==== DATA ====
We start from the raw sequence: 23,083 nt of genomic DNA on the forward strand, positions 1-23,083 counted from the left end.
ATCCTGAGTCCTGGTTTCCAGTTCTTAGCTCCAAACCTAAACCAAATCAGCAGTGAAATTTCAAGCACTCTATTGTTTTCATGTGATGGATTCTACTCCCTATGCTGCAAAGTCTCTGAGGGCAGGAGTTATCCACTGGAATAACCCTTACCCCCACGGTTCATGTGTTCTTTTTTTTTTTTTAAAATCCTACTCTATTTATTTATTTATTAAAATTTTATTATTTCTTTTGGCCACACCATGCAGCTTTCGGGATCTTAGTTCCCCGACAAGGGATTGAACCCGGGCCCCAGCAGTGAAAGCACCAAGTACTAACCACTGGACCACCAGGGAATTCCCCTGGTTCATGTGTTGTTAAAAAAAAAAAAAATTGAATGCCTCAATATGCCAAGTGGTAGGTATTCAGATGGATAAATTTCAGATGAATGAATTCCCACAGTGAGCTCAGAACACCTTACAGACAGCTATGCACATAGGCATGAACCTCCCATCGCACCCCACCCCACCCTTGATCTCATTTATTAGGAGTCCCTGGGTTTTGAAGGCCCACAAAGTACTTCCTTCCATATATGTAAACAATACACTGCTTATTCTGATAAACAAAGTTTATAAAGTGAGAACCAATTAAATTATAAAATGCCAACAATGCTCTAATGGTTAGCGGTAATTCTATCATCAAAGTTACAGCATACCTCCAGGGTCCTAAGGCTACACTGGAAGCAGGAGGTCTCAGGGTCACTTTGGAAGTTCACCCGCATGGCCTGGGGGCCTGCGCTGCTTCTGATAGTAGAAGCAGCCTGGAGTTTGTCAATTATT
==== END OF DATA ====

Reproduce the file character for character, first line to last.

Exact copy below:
We start from the raw sequence: 23,083 nt of genomic DNA on the forward strand, positions 1-23,083 counted from the left end.
ATCCTGAGTCCTGGTTTCCAGTTCTTAGCTCCAAACCTAAACCAAATCAGCAGTGAAATTTCAAGCACTCTATTGTTTTCATGTGATGGATTCTACTCCCTATGCTGCAAAGTCTCTGAGGGCAGGAGTTATCCACTGGAATAACCCTTACCCCCACGGTTCATGTGTTCTTTTTTTTTTTTTAAAATCCTACTCTATTTATTTATTTATTAAAATTTTATTATTTCTTTTGGCCACACCATGCAGCTTTCGGGATCTTAGTTCCCCGACAAGGGATTGAACCCGGGCCCCAGCAGTGAAAGCACCAAGTACTAACCACTGGACCACCAGGGAATTCCCCTGGTTCATGTGTTGTTAAAAAAAAAAAAAATTGAATGCCTCAATATGCCAAGTGGTAGGTATTCAGATGGATAAATTTCAGATGAATGAATTCCCACAGTGAGCTCAGAACACCTTACAGACAGCTATGCACATAGGCATGAACCTCCCATCGCACCCCACCCCACCCTTGATCTCATTTATTAGGAGTCCCTGGGTTTTGAAGGCCCACAAAGTACTTCCTTCCATATATGTAAACAATACACTGCTTATTCTGATAAACAAAGTTTATAAAGTGAGAACCAATTAAATTATAAAATGCCAACAATGCTCTAATGGTTAGCGGTAATTCTATCATCAAAGTTACAGCATACCTCCAGGGTCCTAAGGCTACACTGGAAGCAGGAGGTCTCAGGGTCACTTTGGAAGTTCACCCGCATGGCCTGGGGGCCTGCGCTGCTTCTGATAGTAGAAGCAGCCTGGAGTTTGTCAATTATT